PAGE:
The collapse of Godik's empire profoundly affected Israeli producers. For years, no one dared consider staging a big musical. The attempt of another independent producer to mount "The Rothschilds," a musical by the authors of "Fiddler," was far from a hit. The classic Broadway musical of the 1940s to 1960s had been supplanted by new plays which spoke the language of the young. "Hair" was staged at the beginning of the 1970s, complete with its nude scene. It spawned a local imitation entitled Kfotz! ("Jump!"), not to mention a parody, Karahat ("Bald"). A show which ran for many performances was "Joseph and his Amazing Technicolor Dream Coat," a pastiche by Andrew Lloyd Webber, written at the age of 17 and based on the biblical narrative of Joseph and his brothers. It is fascinating that this story, one of the favourite texts for the popular Yiddish Purimshpiels, should have been adapted as a musical by a young British Catholic.

From time to time, Israeli theatres overcame their hesitations and produced musicals such as "Cabaret" (Habimah) "Guys and Dolls" (Haifa Theatre), "Sweeney Todd," "The King and I," "A Funny Thing Happened on the Way to the Forum," and a big, impressive staging of "Les Misrables" (Cameri). A few Shakespeare plays, including "The Comedy of Errors" were also adapted as musicals (Beersheba Theatre). Independent producers tackled "Evita," "Peter Pan," "The Sound of Music" and staged spectacular revues compounded of popular hits from successful musicals much loved by Israelis.

Attempts were made from time to time to stage another original musical based on life in Israel. At the beginning of the 1970s, the producer of "Hair" presented, without notable success, a musical called Sameah ba'namal ("Happy in the Port"), concerning the experiences of Ashdod port workers - and their strikes. Habimah mounted a musical about the life of Theodor Herzl entitled Melekh Hayehudim ("King of the Jews"). The musical version of Salah Shabati enjoyed considerable popularity when it was shown at the national theatre towards the close of the 1980s. Ephraim Kishon, the Israeli humourist known around the world, adapted the one-acters and scenarios he had written during the 1950s into a musical. Its centre of interest was the conflict between immigrants from eastern countries living in the tents of the ma'abarot and veteran residents of Israel. The show aroused memories and nostalgia among many of these immigrants - who had meanwhile become veteran Israelis - of their first years in the country 40 years earlier.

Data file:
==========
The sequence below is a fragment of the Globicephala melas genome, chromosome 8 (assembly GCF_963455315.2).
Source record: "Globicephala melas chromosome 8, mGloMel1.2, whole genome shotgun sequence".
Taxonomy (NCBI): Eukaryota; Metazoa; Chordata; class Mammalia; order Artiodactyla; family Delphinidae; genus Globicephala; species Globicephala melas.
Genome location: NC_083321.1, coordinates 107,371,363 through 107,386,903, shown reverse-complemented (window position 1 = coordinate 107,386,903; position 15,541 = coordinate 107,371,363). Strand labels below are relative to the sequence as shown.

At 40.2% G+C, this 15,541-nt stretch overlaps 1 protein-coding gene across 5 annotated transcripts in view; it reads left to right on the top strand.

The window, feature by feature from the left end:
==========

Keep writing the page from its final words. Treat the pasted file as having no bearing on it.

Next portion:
The 1996 repertory of Habimah included a first Hebrew version of "West Side Story" (translated by Ehud Manor, who has adapted many other musicals into Hebrew), and a revival of "Oliver" (first played at Habimah in 1965.) And who will be the hero of the first major musical to be mounted at the Jerusalem Theatre during the coming 50th anniversary of Israel? Why, King Solomon of course, and Shalmai the cobbler, who resembles him like a twin. Approximately 80 years after the birth of the first modern Hebrew professional theatre, and some 48 years after the birth of the State of Israel, the Hebrew lyric theatre has once again felt compelled to turn to "the wisest of men," author and hero of the Song of Songs, "the first Hebrew musical," to carry its standard into the future.

Translated by Jay Shir